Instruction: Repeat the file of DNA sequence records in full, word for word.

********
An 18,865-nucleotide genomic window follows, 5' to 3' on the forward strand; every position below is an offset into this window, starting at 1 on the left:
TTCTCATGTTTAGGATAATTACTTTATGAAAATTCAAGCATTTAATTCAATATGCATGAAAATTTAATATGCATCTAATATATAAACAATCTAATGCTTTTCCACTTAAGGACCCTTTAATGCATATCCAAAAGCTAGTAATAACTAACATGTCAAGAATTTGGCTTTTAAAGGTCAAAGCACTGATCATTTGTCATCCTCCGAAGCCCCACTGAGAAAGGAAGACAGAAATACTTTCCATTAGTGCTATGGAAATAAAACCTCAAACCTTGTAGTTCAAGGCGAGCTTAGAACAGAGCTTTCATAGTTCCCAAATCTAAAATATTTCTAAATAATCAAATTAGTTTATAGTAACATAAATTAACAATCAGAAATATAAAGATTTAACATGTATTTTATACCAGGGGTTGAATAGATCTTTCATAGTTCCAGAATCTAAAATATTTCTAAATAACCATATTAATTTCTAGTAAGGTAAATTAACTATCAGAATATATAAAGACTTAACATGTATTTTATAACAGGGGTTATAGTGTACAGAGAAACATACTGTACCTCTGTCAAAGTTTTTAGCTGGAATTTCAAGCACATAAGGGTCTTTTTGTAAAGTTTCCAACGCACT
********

An 18,865-nucleotide genomic window follows, 5' to 3' on the forward strand; every position below is an offset into this window, starting at 1 on the left:
TTCTCATGTTTAGGATAATTACTTTATGAAAATTCAAGCATTTAATTCAATATGCATGAAAATTTAATATGCATCTAATATATAAACAATCTAATGCTTTTCCACTTAAGGACCCTTTAATGCATATCCAAAAGCTAGTAATAACTAACATGTCAAGAATTTGGCTTTTAAAGGTCAAAGCACTGATCATTTGTCATCCTCCGAAGCCCCACTGAGAAAGGAAGACAGAAATACTTTCCATTAGTGCTATGGAAATAAAACCTCAAACCTTGTAGTTCAAGGCGAGCTTAGAACAGAGCTTTCATAGTTCCCAAATCTAAAATATTTCTAAATAATCAAATTAGTTTATAGTAACATAAATTAACAATCAGAAATATAAAGATTTAACATGTATTTTATACCAGGGGTTGAATAGATCTTTCATAGTTCCAGAATCTAAAATATTTCTAAATAACCATATTAATTTCTAGTAAGGTAAATTAACTATCAGAATATATAAAGACTTAACATGTATTTTATAACAGGGGTTATAGTGTACAGAGAAACATACTGTACCTCTGTCAAAGTTTTTAGCTGGAATTTCAAGCACATAAGGGTCTTTTTGTAAAGTTTCCAACGCACT